The films maybe be great, and it’s easy to see why when you’ve read ’em in black and white.
1. GOOD WILL HUNTING – Ben Affleck & Matt Damon
All you need is drama. Initially Damon & Affleck had Will.. ‘Hunting’ in the thriller genre with a CIA sub-plot, but as screenwriting guru Billy Goldman showed them, good drama is all you need. With superb characters that literally leap off the page, a simple coming of age narrative was all the script required to become a timeless piece of cinema.
2. AMERICAN BEAUTY – Alan Ball
Character Arc. Could have been an addition to the ‘found footage’ sub-genre if early drafts went before the cameras, but Ball’s skill and elegance in capturing & exposing the ‘darker’ side of American Suburbia is bitterly beautiful. A brilliant character arc is what really sets Ball’s script apart and catapulted Mr. Spacey into super-stardom.
3. ETERNAL SUNSHINE OF THE SPOTLESS MIND – Charlie Kaufman
Dialogue. Originally the film had a sc-fi twist, but even in it’s early drafts, Kaufman showed incredible control over his fractured narrative and none more so than in his use of dialogue. First rule of ‘script school’ avoid talk, yet Kaufman goes completely against that (especially in early drafts) and it pulls it off perfectly. Most notably in Winslet’s character. When she talks (& boy does she natter) it never, once feels forced, and almost becomes comforting for Carrey’s character. It serves the story and character perfectly.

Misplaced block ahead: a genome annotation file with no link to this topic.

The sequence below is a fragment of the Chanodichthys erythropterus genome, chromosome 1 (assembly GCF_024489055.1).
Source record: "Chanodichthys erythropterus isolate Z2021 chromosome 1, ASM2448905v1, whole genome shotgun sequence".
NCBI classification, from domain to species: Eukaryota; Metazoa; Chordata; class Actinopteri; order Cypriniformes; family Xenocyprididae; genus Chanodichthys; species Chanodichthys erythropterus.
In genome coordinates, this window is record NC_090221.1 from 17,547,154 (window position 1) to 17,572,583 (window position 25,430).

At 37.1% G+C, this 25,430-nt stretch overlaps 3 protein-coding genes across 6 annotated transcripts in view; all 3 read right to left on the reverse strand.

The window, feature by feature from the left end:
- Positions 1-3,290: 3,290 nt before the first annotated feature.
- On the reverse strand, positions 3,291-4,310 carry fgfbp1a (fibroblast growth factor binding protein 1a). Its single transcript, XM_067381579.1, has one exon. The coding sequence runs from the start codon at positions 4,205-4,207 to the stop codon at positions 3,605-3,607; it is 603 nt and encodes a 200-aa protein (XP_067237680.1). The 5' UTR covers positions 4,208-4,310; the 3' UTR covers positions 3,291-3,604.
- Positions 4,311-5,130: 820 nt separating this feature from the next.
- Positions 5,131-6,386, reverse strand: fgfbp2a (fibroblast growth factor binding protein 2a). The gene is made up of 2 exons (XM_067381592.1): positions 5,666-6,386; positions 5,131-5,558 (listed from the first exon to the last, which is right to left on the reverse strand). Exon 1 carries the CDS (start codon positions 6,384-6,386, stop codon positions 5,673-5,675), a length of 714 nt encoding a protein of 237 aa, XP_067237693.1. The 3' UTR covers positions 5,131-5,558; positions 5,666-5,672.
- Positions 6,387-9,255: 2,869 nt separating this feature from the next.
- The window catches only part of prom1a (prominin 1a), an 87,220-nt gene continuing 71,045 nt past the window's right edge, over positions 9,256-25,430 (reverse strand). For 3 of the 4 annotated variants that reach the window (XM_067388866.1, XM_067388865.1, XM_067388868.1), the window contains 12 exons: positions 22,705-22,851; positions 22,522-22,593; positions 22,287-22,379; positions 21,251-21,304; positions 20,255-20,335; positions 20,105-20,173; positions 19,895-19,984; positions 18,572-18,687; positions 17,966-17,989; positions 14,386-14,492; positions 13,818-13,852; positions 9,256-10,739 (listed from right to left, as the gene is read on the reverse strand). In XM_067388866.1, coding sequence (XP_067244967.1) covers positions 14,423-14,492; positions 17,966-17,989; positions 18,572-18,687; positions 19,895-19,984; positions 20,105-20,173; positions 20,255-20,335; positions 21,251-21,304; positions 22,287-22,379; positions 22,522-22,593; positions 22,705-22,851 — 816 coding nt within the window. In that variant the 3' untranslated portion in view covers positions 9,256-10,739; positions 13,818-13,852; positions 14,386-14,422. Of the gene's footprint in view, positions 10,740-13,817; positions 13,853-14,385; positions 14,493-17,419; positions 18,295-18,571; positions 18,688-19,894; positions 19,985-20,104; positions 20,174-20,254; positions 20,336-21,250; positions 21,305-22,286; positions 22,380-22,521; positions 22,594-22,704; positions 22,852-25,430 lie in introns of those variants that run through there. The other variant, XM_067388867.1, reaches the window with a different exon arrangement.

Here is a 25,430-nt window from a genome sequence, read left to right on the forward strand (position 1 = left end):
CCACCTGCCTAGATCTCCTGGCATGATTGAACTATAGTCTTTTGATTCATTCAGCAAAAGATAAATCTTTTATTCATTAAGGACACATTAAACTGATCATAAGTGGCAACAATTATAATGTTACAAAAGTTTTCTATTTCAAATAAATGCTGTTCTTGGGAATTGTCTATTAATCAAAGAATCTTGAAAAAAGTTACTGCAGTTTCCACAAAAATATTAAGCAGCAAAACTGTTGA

4. SEVEN – Andrew Kevin Walker
Time. It’s something that seems to have been lost in American film lately but Seven remains a superb exercise is precise and patient storytelling. Character investment is absolutely essential to great pay-off’s, and AKW’s unforgettable climax never would have worked on such an emotional level if we didn’t have the sequence in which Freeman, visits Pitt & Paltrow’s ‘shaky’ house for dinner.. we felt invited into these characters lives. We ate with them, shared stories and ultimately felt for them.
5. THE BOURNE IDENTITY – Tony Gilroy.
Pace. Never read a Gilroy script? For shame. As this is a real master of the craft, and a writer that relies on pace. Which after-all is what a good action/thriller demands. Rumour is Damon threatened to leave the film if Gilroy’s script wasn’t used and it’s easy to see why. Simple,effective and blistering storytelling.